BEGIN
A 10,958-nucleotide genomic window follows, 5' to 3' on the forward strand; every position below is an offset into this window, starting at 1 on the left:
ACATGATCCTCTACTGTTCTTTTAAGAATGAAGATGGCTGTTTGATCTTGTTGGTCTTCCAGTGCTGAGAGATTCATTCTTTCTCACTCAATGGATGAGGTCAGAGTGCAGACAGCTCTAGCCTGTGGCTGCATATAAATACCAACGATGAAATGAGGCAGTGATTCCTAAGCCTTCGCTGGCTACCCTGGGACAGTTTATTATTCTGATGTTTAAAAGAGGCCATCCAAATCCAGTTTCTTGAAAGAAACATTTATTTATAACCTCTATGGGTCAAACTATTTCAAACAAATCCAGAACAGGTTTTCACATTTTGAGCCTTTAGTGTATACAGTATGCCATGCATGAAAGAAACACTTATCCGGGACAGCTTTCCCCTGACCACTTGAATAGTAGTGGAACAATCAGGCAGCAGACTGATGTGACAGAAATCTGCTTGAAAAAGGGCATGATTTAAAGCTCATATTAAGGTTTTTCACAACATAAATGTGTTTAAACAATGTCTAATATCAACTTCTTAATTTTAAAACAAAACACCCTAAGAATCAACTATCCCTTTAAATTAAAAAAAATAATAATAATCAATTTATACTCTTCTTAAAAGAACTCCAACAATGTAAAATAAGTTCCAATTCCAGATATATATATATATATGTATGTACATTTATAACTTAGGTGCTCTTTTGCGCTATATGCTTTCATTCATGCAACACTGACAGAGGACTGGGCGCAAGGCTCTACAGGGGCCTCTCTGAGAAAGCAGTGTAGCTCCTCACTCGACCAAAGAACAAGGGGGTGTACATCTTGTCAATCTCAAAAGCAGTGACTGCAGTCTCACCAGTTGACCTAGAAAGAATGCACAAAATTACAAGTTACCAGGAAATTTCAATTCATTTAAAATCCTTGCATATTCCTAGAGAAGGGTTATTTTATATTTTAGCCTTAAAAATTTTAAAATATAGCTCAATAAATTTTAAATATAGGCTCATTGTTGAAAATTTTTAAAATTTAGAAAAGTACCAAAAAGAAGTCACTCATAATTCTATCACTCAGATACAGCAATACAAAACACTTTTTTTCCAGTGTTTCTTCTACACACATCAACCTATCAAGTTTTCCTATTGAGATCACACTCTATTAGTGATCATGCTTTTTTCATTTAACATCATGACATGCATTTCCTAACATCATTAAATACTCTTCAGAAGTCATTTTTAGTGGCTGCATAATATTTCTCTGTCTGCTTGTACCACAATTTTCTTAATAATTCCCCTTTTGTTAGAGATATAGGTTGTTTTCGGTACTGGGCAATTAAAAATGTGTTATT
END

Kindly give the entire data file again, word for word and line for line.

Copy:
A 10,958-nucleotide genomic window follows, 5' to 3' on the forward strand; every position below is an offset into this window, starting at 1 on the left:
ACATGATCCTCTACTGTTCTTTTAAGAATGAAGATGGCTGTTTGATCTTGTTGGTCTTCCAGTGCTGAGAGATTCATTCTTTCTCACTCAATGGATGAGGTCAGAGTGCAGACAGCTCTAGCCTGTGGCTGCATATAAATACCAACGATGAAATGAGGCAGTGATTCCTAAGCCTTCGCTGGCTACCCTGGGACAGTTTATTATTCTGATGTTTAAAAGAGGCCATCCAAATCCAGTTTCTTGAAAGAAACATTTATTTATAACCTCTATGGGTCAAACTATTTCAAACAAATCCAGAACAGGTTTTCACATTTTGAGCCTTTAGTGTATACAGTATGCCATGCATGAAAGAAACACTTATCCGGGACAGCTTTCCCCTGACCACTTGAATAGTAGTGGAACAATCAGGCAGCAGACTGATGTGACAGAAATCTGCTTGAAAAAGGGCATGATTTAAAGCTCATATTAAGGTTTTTCACAACATAAATGTGTTTAAACAATGTCTAATATCAACTTCTTAATTTTAAAACAAAACACCCTAAGAATCAACTATCCCTTTAAATTAAAAAAAATAATAATAATCAATTTATACTCTTCTTAAAAGAACTCCAACAATGTAAAATAAGTTCCAATTCCAGATATATATATATATATGTATGTACATTTATAACTTAGGTGCTCTTTTGCGCTATATGCTTTCATTCATGCAACACTGACAGAGGACTGGGCGCAAGGCTCTACAGGGGCCTCTCTGAGAAAGCAGTGTAGCTCCTCACTCGACCAAAGAACAAGGGGGTGTACATCTTGTCAATCTCAAAAGCAGTGACTGCAGTCTCACCAGTTGACCTAGAAAGAATGCACAAAATTACAAGTTACCAGGAAATTTCAATTCATTTAAAATCCTTGCATATTCCTAGAGAAGGGTTATTTTATATTTTAGCCTTAAAAATTTTAAAATATAGCTCAATAAATTTTAAATATAGGCTCATTGTTGAAAATTTTTAAAATTTAGAAAAGTACCAAAAAGAAGTCACTCATAATTCTATCACTCAGATACAGCAATACAAAACACTTTTTTTCCAGTGTTTCTTCTACACACATCAACCTATCAAGTTTTCCTATTGAGATCACACTCTATTAGTGATCATGCTTTTTTCATTTAACATCATGACATGCATTTCCTAACATCATTAAATACTCTTCAGAAGTCATTTTTAGTGGCTGCATAATATTTCTCTGTCTGCTTGTACCACAATTTTCTTAATAATTCCCCTTTTGTTAGAGATATAGGTTGTTTTCGGTACTGGGCAATTAAAAATGTGTTATT